David Easton, Architect for an American Gentry, Dies at 83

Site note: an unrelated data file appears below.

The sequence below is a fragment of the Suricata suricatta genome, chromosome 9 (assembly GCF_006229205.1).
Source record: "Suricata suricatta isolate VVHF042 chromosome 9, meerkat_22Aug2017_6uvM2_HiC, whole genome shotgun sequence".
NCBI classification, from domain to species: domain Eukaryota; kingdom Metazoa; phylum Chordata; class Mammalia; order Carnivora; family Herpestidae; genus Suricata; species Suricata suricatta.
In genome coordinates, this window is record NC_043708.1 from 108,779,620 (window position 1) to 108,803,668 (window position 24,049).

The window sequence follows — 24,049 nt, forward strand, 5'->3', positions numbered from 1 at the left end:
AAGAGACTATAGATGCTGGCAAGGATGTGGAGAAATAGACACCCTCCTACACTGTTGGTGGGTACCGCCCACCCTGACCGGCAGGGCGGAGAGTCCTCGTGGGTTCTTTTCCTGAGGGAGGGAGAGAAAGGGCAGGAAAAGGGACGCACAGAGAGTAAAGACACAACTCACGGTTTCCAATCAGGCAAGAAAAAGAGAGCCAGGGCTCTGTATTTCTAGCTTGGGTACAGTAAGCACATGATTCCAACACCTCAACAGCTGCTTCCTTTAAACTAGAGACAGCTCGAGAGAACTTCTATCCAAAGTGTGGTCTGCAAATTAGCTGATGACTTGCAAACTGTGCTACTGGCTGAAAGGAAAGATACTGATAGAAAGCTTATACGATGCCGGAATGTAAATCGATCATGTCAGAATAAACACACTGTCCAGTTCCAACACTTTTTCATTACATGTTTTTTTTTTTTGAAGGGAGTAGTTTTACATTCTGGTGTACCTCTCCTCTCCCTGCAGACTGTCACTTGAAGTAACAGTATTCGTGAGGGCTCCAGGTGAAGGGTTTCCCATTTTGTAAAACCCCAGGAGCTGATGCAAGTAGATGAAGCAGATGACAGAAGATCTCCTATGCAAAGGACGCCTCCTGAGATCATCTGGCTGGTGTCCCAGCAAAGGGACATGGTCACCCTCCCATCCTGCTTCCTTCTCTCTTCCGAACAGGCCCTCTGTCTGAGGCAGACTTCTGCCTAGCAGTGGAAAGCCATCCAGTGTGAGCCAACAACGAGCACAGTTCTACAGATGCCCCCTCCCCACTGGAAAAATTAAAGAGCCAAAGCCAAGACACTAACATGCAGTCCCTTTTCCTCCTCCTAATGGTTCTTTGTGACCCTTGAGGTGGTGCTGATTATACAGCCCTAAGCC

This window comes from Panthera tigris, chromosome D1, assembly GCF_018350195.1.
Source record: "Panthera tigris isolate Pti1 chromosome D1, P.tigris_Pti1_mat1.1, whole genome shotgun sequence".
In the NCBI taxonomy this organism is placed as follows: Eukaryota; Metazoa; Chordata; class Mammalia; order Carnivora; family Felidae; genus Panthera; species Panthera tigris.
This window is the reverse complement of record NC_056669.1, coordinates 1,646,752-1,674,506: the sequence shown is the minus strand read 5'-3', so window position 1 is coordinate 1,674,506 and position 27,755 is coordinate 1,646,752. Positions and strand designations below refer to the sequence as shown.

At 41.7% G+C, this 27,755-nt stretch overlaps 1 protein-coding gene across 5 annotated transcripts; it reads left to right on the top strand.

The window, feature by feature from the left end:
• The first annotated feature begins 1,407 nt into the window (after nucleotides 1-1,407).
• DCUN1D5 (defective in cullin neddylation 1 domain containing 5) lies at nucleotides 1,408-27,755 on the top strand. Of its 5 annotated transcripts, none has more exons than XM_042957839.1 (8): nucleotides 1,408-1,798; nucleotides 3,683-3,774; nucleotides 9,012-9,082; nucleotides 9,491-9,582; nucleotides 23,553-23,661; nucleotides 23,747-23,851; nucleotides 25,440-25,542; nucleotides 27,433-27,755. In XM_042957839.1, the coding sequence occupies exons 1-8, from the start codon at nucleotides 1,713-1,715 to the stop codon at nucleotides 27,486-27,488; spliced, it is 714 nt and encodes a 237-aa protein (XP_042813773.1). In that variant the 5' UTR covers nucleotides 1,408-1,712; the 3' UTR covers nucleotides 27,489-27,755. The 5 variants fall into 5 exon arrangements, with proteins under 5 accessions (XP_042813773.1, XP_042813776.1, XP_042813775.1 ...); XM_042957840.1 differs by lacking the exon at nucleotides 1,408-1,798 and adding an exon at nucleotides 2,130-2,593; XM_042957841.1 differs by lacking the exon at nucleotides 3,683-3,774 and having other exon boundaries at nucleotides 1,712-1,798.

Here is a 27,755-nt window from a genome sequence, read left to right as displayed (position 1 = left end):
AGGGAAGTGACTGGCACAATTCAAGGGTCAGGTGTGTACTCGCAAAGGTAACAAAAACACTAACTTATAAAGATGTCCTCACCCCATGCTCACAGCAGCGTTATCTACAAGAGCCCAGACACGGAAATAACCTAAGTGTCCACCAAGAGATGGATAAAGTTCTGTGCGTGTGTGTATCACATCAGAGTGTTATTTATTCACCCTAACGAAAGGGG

first_img“He certainly did the grand houses of the 1980s, and nobody did it better,” said Bunny Williams, the interior designer who, like Mr. Easton, is an alumna of Parish-Hadley, the Kennedy- and post-Kennedy-era design firm that taught new money to look old and old money to look fresh. “But most of his work wasn’t published, because he worked for very private people. It was a totally different time, and he wasn’t interested in fame. He was confident about what he was doing, and he never had to be pretentious.”David Anthony Easton was born on April 9, 1937, in Louisville, Ky., and grew up in York, Pa., the eldest of three children. His father, David Allen Easton, worked for the Federal Deposit Insurance Corporation as an accountant; his mother, Elizabeth (Scheidt) Easton, was a homemaker.Mr. Easton spent summers with a grandmother in Chicago, and he knew he wanted to be an architect after visiting the Trend House at the Marshall Field’s department store there and becoming transfixed by its model rooms. He studied architecture at the Pratt Institute in Brooklyn, and after graduation received a scholarship to study architecture at a school in Fontainebleau, France.When Mr. Easton returned to New York City in 1964, he went to work for Edward Wormley, the modernist furniture designer. But he was a classicist at heart. In 1967, Parish-Hadley hired him as a senior designer. He started his own firm in 1972, and by the next decade, his work, along with that of Mark Hampton and Mario Buatta, would become emblematic of the English-style opulence that defined the 1980s. Speaking of his former client, Ms. Kluge, Mr. Easton told Town & Country in 2011: “I think she was searching for pleasure in life. The old Roman carpe diem. She was having a good time. I’m not protecting her. I’m just saying she has a view like that, and I think it’s a good and healthy one.” Yet Mr. Easton, who had a deep knowledge of and abiding love for Regency furniture, Roman statuary, Delft pottery and Chinese antiquities, was not really an impresario of glitz and bling. His tastes were disciplined, and he did not seek the spotlight. Even for its time, at the height of the go-go Reagan years, Albemarle House was considered over the top.“Albemarle House really threw down the gauntlet during the roaring ’80s,” said Stephen Drucker, former editor in chief of House Beautiful and Town & Country magazines. Gossip columnists fell all over themselves describing the excesses of the Kluges, like a private disco, a golf course and liveried footmen.The Kluges certainly weren’t the only high-wattage clients in Mr. Easton’s portfolio. He designed an apartment in the Pierre hotel in Manhattan for Phyllis and Sumner Redstone, the media mogul who died in August. For Paula Zahn, the former CNN anchor, he built a contemporary house in Aspen, Colo. And for Herbert Black, the Canadian businessman who exposed the Sotheby’s and Christie’s price-fixing scandal in 2000, he created a Georgian-style house in Montreal. – Advertisement – There were formal English gardens, five lakes carved into the estate’s 6,000 acres, a carriage house and stables, a grotto, a helicopter landing pad, an 850-acre game preserve and a chapel, for which Mr. Easton designed the vestments of the clergy who would preside there, as well as the crypt below. (Mr. Easton researched just what was required to store embalmed bodies.) The house itself was more than 23,000 square feet, and Mr. Easton filled it with European and English antiques.- Advertisement –center_img In 1981, Mr. Easton was already an established architect and decorator when Alistair Stair, a principal of Stair & Company, an antiques dealer, suggested to Patricia Kluge, who had just married John Kluge, the much older billionaire head of MetroMedia, that Mr. Easton was the man to design the estate the couple wanted to build in Charlottesville, Va.Mr. Easton and Ms. Kluge met at the Carlyle hotel in Manhattan, and, as was his habit, he used a cocktail napkin to sketch his design for a 45-room brick manor that the Kluges would name Albemarle House. – Advertisement – Mr. Easton and Mr. Steinmeyer married in 2014, after 39 years together. Mr. Steinmeyer said he had been engaged to a woman back home in Oklahoma when he and Mr. Easton met in 1975. “David said: “I’m not going to tell you what to do, but you can’t have your life two different ways. Either way, you’re going to make somebody very unhappy. If you want to screw up your life, that’s fine. But don’t screw up somebody else’s.”In 1992, Mr. Easton was named to Interior Design magazine’s Hall of Fame.Despite his very proper interiors, Mr. Easton had a mischievous streak. He drank red wine with all his meals, even breakfast, declaring, like W.C. Fields, that he didn’t like water because fish mated in it (although both he and Fields used a different verb). Former employees recall Mr. Easton asking for a ham sandwich on the Concorde, the supersonic jet that used to ferry the wealthy across the Atlantic at record speeds, instead of the lobster thermidor they were serving. At dinner parties he liked to say that he was a sex therapist, so that he didn’t have to talk about his work.But he was very serious about that design work, and its implications.In an interview with New York Social Diary in 2007, Mr. Easton said it was no longer appropriate to be building enormous houses.“I’ve built all these Georgian houses, we’re talking about 15-to-25,000-square-foot houses,” he said. “Young people are not going to build that way. They still are up in Greenwich, but that’s the last blast. We can’t afford to. No, I think in the day and age when people are starving and dying, the earth can’t afford it.” David Easton, an architect and interior designer who created English-style palaces for an American aristocracy, died on Oct. 29 at his home in Tulsa, Okla. He was 83.James Steinmeyer, his husband and only immediate survivor, said the cause was complications of dementia.- Advertisement –last_img read more